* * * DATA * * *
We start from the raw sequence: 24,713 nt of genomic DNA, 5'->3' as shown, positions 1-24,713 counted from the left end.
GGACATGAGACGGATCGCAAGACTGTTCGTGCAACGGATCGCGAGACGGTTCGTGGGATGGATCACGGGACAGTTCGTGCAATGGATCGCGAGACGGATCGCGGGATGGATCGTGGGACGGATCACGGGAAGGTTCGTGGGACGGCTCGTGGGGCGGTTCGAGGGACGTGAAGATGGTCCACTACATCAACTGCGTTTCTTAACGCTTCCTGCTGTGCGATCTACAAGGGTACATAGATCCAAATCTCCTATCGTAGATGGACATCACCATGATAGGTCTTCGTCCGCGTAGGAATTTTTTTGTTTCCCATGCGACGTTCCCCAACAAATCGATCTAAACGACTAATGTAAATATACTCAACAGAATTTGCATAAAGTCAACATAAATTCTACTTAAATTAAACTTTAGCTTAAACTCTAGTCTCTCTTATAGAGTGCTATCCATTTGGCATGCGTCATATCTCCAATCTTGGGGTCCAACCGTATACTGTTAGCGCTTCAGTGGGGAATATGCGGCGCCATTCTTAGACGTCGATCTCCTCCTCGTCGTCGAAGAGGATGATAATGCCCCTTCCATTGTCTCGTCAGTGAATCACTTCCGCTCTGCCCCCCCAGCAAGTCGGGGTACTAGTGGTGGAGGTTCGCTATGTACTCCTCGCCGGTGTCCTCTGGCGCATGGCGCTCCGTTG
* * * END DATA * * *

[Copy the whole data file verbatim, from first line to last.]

We start from the raw sequence: 24,713 nt of genomic DNA, 5'->3' as shown, positions 1-24,713 counted from the left end.
GGACATGAGACGGATCGCAAGACTGTTCGTGCAACGGATCGCGAGACGGTTCGTGGGATGGATCACGGGACAGTTCGTGCAATGGATCGCGAGACGGATCGCGGGATGGATCGTGGGACGGATCACGGGAAGGTTCGTGGGACGGCTCGTGGGGCGGTTCGAGGGACGTGAAGATGGTCCACTACATCAACTGCGTTTCTTAACGCTTCCTGCTGTGCGATCTACAAGGGTACATAGATCCAAATCTCCTATCGTAGATGGACATCACCATGATAGGTCTTCGTCCGCGTAGGAATTTTTTTGTTTCCCATGCGACGTTCCCCAACAAATCGATCTAAACGACTAATGTAAATATACTCAACAGAATTTGCATAAAGTCAACATAAATTCTACTTAAATTAAACTTTAGCTTAAACTCTAGTCTCTCTTATAGAGTGCTATCCATTTGGCATGCGTCATATCTCCAATCTTGGGGTCCAACCGTATACTGTTAGCGCTTCAGTGGGGAATATGCGGCGCCATTCTTAGACGTCGATCTCCTCCTCGTCGTCGAAGAGGATGATAATGCCCCTTCCATTGTCTCGTCAGTGAATCACTTCCGCTCTGCCCCCCCAGCAAGTCGGGGTACTAGTGGTGGAGGTTCGCTATGTACTCCTCGCCGGTGTCCTCTGGCGCATGGCGCTCCGTTG